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The gentle 30-second spot features families doing backyard activities that are difficult to do in places where it"s been cold for the past several months, like grilling, gardening, and playing with the kids. "Everyone"s excited for a new season," the onscreen text declares. "Walmart has everything you need to bring it."
The commercial is soundtracked by a familiar-feeling song that you actually may not know. It has the warm "60s soul sound we all know and love, and it is of that era, but it"s not one of those ubiquitous Motown classics. It"s a song that feels like it could pack a dance floor at a wedding, much like "Ain"t No Mountain High Enough" or "Everyday People," but for some reason, it never made it to that level. It"s "Hello Sunshine" by the late Wilson Pickett, a resurfaced classic from one of the great soul singers.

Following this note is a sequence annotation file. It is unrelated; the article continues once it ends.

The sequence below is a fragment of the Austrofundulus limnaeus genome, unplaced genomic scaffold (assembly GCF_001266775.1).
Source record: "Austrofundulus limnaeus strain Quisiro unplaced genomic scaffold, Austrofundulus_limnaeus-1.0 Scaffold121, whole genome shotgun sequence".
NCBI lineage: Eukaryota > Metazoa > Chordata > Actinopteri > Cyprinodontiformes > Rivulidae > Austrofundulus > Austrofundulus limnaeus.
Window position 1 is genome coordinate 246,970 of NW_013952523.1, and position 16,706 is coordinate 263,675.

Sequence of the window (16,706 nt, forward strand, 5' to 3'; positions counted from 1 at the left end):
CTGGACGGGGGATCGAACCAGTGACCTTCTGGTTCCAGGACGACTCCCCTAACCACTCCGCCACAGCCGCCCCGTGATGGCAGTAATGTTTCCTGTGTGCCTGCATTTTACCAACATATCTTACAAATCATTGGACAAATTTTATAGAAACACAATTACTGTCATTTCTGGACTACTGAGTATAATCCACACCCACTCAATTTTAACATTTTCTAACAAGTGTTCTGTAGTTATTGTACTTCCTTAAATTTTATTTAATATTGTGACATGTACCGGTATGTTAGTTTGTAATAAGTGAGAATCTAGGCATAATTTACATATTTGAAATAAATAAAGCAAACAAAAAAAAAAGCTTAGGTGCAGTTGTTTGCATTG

Wilson Pickett was one of the most influential soul singers of the "60s. His most famous songs are "Mustang Sally" and "In the Midnight Hour."
"Hello Sunshine" comes from his 1968 album I"m In Love, according to Discogs. It was written by King Curtis and Ronald Miller, and Pickett was the first singer to record the song. "Hello Sunshine" wasn"t released as a single, but it was picked up by Pickett"s contemporaries. These days, it"s better known as an Aretha Franklin song. The Queen of Soul recorded that version in 1968 on her hit album Aretha Now.
The lyrics in the chorus are very appropriate for the spring of 2021: "Hello sunshine, I"m so glad to see you / Sunshine... it"s been dark for such a long time." It"s a buoyant soul song with uplifting horns and a memorable piano hook.
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There have been a number of unrelated songs also titled "Hello Sunshine," and some were used — or nearly used — in other advertisements. Reggae legend Jimmy Cliff recorded one in 1969, which was used in a Corona commercial a few years ago. The Welsh rock band Super Furry Animals had a "Hello Sunshine" in 2003, which peaked at #31 in the UK. Singer Gruff Rhys told Red Pepper that the group turned down a "seven-figure offer" to use the song in a Coca-Cola ad for political reasons. And Bruce Springsteen wrote and recorded his own "Hello Sunshine" for his 2019 album Western Stars.